Have you noticed how frequently I mention Deuteronomy 13 in these types of posts? There is a reason for that. And really, I should be mentioning Deuteronomy 12 more often, since it also deals with idolatry. Deuteronomy 12:32 warns us to be careful to keep God's commands, and not to add to or diminish from it. And Deuteronomy 13 defines idolatry as rebellion against God's Law by how it contrasts obedience against serving other gods. And Exodus 32 should serve as a reminder of what it means to God when we try to worship him our own way.
Now: About that second golden calf incident. By the way, there was a second incident involving golden calves. The first king of the northern kingdom of Israel (Jeroboam I) set up two of those: One in the north and one in the south. Let's analyze that one as well.
25 Then Jeroboam fortified Shechem in the hill country of Ephraim and lived there. From there he went out and built up Peniel.
26 Jeroboam thought to himself, “The kingdom will now likely revert to the house of David. 27 If these people go up to offer sacrifices at the temple of the Lord in Jerusalem, they will again give their allegiance to their lord, Rehoboam king of Judah. They will kill me and return to King Rehoboam.”
28 After seeking advice, the king made two golden calves. He said to the people, “It is too much for you to go up to Jerusalem. Here are your gods, Israel, who brought you up out of Egypt.” 29 One he set up in Bethel, and the other in Dan. 30 And this thing became a sin; the people came to worship the one at Bethel and went as far as Dan to worship the other.
31 Jeroboam built shrines on high places and appointed priests from all sorts of people, even though they were not Levites. 32 He instituted a festival on the fifteenth day of the eighth month, like the festival held in Judah, and offered sacrifices on the altar. This he did in Bethel, sacrificing to the calves he had made. And at Bethel he also installed priests at the high places he had made. 33 On the fifteenth day of the eighth month, a month of his own choosing, he offered sacrifices on the altar he had built at Bethel. So he instituted the festival for the Israelites and went up to the altar to make offerings. [1 Kings 12:25-33; NIV]
The NIV for some reason replaced the word "behold" with "here are". A more accurate translation would be "here is your god." While this second account doesn't give nearly the insight on the perspective of the people, it doesn't need to if you already understand it from Exodus 32. The calves represent Yahweh, who brought Israel out of Egypt. This of course is a violation of the 3rd Commandment as was the calf that was made several hundred years earlier. But the people were sincerely worshiping God and sacrificing to him. Notice however, that the text gives God's perspective on the matter. And from God's perspective, they are worshiping the calf and sacrificing to the calf, not him!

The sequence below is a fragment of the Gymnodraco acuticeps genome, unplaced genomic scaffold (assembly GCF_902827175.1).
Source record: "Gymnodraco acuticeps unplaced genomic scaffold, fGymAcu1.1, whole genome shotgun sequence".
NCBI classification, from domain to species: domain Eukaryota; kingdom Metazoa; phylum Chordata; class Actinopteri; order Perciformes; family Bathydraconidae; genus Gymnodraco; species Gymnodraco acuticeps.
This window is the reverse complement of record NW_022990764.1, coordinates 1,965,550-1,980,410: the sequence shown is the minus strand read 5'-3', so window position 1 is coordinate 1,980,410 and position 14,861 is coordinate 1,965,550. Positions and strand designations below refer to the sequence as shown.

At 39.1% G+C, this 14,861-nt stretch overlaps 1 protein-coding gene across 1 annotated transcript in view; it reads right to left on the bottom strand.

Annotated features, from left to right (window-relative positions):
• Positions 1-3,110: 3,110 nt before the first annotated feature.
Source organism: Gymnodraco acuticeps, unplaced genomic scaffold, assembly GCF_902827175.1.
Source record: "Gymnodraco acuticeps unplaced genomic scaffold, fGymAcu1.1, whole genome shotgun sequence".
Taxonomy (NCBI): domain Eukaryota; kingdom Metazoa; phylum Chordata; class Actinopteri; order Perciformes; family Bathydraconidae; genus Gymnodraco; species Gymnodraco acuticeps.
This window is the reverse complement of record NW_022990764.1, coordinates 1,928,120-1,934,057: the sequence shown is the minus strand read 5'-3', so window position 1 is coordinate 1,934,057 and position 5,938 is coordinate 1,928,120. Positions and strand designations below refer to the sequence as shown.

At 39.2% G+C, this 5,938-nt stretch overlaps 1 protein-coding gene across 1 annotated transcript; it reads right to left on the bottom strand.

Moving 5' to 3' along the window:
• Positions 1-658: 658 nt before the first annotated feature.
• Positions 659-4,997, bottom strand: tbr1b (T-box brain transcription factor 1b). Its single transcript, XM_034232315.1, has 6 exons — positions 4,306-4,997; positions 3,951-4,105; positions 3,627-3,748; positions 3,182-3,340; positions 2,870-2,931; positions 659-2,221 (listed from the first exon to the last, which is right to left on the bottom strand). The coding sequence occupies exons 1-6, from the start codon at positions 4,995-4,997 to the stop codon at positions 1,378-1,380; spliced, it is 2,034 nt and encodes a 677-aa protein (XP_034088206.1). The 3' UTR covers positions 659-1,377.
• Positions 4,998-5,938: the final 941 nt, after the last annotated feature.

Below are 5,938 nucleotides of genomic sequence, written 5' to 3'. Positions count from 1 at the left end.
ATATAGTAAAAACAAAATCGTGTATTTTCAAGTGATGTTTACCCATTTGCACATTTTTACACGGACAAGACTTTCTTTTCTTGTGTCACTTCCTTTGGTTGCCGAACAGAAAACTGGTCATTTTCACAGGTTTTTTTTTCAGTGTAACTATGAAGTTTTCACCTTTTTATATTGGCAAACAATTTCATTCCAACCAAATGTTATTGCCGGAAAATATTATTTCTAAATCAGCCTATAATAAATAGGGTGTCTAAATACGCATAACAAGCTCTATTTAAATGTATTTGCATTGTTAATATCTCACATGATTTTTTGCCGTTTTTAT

Notice also that he changed one of the Appointed Times to be on the eighth month instead of the seventh month. Yet another violation of Deuteronomy 12, which by itself would be classified as idolatry by Deuteronomy 13. And if that wasn't bad enough, Jeroboam I built high places in outright defiance of the Deuteronomy 12 commands to (a) tear down all the high places and (b) not to worship God the way the pagans worshiped their gods. There is a reason God is so strict on how we are and are not to worship him. And the sequence of events that unfolds over the course of the book of 1 Kings demonstrates perfectly the reason. The kingdom of Israel went from worshiping God through unauthorized and forbidden means (lip service) to openly serving other gods. Had they stuck to God's Law concerning how we are to worship him, this would not have happened.
God is eternal. And his law is eternal. This means that neither God, nor his law, can change. And it should be clear from the Deuteronomy 13 Test that anyone seeking to change the Law, by definition, is leading you to serve other gods. Basically, God put it in his law that the Law cannot be changed or done away with. So anyone who worships God in a way that is forbidden by God's Law is, at best, paying God lip service. Anyone who changes or replaces God's Appointed Times is, at best, paying God lip service. Both are far from God and serving false gods, no matter how sincere they are in their worship of God. Remember, God wants obedience rather than sacrifice. And he wants that obedience to come from the heart.